At the time, Germantown was mostly warehouses with a very small group of urban residents.

“There was a core of people here in the neighborhood; they were the true urban pioneers,” Marcia Jervis said. “They were so happy to see us here. Then all of a sudden, we gave a reason to come here. Before us, if you didn’t live over here, if you weren’t coming to an industrial agency over here, there was no reason to come.”

Germantown today is bustling with activity, which is visible looking outside the windows at The Mad Platter. Real estate prices have skyrocketed, apartment and condo buildings have come online and restaurants have flocked to the neighborhood. Germantown is home to some of the best fine dining in Nashville, including City House, Rolf & Daughters, Germantown Café, 5th and Taylor and Silo.

“We didn’t expect it to erupt so quickly. I feel smart,” Craig Jervis joked, referring to their investment in the restaurant and their own home right across the street.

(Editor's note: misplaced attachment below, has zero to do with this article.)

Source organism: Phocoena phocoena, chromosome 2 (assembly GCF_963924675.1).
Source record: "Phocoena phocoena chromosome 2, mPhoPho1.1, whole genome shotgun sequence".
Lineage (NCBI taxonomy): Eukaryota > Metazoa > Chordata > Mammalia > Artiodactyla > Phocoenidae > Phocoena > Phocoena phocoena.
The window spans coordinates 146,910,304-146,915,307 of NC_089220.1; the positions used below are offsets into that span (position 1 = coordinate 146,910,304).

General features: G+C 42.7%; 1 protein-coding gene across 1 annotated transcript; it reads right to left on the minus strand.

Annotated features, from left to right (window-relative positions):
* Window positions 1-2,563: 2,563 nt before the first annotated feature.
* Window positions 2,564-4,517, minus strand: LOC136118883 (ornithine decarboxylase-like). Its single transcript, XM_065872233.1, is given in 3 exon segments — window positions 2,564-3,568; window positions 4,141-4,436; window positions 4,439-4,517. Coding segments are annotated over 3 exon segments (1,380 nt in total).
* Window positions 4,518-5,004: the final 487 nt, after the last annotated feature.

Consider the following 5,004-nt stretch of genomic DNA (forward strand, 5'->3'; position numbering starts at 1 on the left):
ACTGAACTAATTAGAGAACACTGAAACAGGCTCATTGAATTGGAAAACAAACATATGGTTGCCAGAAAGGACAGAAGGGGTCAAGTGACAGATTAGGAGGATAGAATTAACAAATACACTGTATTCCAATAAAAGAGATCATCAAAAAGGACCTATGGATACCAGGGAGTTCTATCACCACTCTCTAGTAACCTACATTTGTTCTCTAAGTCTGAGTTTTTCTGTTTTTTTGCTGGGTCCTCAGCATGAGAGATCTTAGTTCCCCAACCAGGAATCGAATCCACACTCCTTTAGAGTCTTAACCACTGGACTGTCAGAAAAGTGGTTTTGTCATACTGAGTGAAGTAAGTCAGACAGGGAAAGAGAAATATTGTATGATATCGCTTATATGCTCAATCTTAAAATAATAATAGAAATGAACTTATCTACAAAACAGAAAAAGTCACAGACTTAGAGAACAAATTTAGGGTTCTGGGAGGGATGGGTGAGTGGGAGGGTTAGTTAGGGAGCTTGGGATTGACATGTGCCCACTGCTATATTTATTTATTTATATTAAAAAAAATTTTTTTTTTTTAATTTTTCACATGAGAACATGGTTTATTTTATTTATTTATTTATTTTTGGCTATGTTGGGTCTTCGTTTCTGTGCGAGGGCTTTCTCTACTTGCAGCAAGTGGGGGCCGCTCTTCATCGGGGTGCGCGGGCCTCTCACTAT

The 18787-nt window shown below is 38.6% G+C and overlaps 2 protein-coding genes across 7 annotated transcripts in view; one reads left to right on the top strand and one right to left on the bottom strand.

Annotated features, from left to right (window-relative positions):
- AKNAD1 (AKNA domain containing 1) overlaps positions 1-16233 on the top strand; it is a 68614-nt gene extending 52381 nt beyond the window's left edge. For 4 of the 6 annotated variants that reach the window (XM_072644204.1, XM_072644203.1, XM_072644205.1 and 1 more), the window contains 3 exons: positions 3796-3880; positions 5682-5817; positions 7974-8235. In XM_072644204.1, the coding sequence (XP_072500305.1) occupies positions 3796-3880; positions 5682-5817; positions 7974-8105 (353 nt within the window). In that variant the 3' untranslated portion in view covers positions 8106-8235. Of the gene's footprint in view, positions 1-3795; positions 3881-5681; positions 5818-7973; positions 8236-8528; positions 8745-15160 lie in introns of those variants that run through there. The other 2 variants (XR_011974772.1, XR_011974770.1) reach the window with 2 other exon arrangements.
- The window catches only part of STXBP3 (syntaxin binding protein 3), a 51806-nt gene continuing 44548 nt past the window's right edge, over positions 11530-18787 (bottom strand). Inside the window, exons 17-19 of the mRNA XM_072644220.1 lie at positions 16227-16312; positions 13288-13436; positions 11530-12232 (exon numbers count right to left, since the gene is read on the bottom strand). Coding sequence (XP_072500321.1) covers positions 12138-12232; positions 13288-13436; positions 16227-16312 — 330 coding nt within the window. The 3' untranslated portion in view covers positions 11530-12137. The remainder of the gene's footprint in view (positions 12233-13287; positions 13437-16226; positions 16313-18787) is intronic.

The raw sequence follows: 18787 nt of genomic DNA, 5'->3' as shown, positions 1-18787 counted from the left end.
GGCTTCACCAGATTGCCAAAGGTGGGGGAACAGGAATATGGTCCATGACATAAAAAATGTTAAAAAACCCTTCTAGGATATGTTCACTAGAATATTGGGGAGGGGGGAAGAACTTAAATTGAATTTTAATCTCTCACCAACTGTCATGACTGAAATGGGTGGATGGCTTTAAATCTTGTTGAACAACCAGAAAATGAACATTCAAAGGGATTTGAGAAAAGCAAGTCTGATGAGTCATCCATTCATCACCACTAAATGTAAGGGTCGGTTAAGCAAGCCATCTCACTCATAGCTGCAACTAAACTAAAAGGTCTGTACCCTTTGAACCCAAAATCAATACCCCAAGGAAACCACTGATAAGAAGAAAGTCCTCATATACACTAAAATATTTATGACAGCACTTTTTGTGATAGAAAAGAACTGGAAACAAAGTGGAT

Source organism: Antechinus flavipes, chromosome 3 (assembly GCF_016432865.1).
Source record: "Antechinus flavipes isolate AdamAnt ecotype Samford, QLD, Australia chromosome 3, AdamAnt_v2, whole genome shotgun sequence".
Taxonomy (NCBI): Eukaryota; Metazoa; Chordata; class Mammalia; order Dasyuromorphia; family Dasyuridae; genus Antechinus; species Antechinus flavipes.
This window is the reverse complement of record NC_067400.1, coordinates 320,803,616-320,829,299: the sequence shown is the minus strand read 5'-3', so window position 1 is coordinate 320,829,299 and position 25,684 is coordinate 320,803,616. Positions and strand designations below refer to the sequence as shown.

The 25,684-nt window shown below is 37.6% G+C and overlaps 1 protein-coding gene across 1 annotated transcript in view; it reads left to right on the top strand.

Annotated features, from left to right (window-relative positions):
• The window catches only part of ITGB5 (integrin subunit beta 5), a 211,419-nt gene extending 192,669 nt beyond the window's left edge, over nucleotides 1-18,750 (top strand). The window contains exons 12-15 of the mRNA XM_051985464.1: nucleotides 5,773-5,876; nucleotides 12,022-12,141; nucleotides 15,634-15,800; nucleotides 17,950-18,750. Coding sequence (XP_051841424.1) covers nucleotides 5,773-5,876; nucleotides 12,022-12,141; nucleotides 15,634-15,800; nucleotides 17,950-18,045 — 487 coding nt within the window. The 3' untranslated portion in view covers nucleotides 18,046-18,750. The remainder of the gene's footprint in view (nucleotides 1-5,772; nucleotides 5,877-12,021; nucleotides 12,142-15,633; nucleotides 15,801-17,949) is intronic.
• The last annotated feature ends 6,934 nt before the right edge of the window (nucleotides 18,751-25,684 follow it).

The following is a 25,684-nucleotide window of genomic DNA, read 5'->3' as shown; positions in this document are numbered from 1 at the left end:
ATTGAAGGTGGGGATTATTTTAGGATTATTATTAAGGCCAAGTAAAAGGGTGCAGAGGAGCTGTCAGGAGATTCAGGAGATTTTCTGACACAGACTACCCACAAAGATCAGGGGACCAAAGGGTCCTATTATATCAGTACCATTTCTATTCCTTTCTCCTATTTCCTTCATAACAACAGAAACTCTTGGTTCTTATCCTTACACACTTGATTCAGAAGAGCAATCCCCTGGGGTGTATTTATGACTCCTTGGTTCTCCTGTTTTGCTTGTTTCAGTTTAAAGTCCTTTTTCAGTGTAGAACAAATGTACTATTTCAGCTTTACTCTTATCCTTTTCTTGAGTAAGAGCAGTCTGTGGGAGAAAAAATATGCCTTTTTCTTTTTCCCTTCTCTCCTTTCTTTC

But The Mad Platter was ahead of its time. The restaurant’s ever-changing menu uses fresh and local ingredients and the environment is both casual and comfortable but still upscale. Over the years, farmers would deliver produce right to the restaurant and Craig Jervis said he would put pressure on food distributors to source more thoughtfully.

“We’ve always grown herbs behind the restaurant and behind our house, too. We’ve always grown flowers we use on the tables. We recycled from day one — glass, plastic, aluminum, cardboard. We composted from the very beginning,” Marcia Jervis said.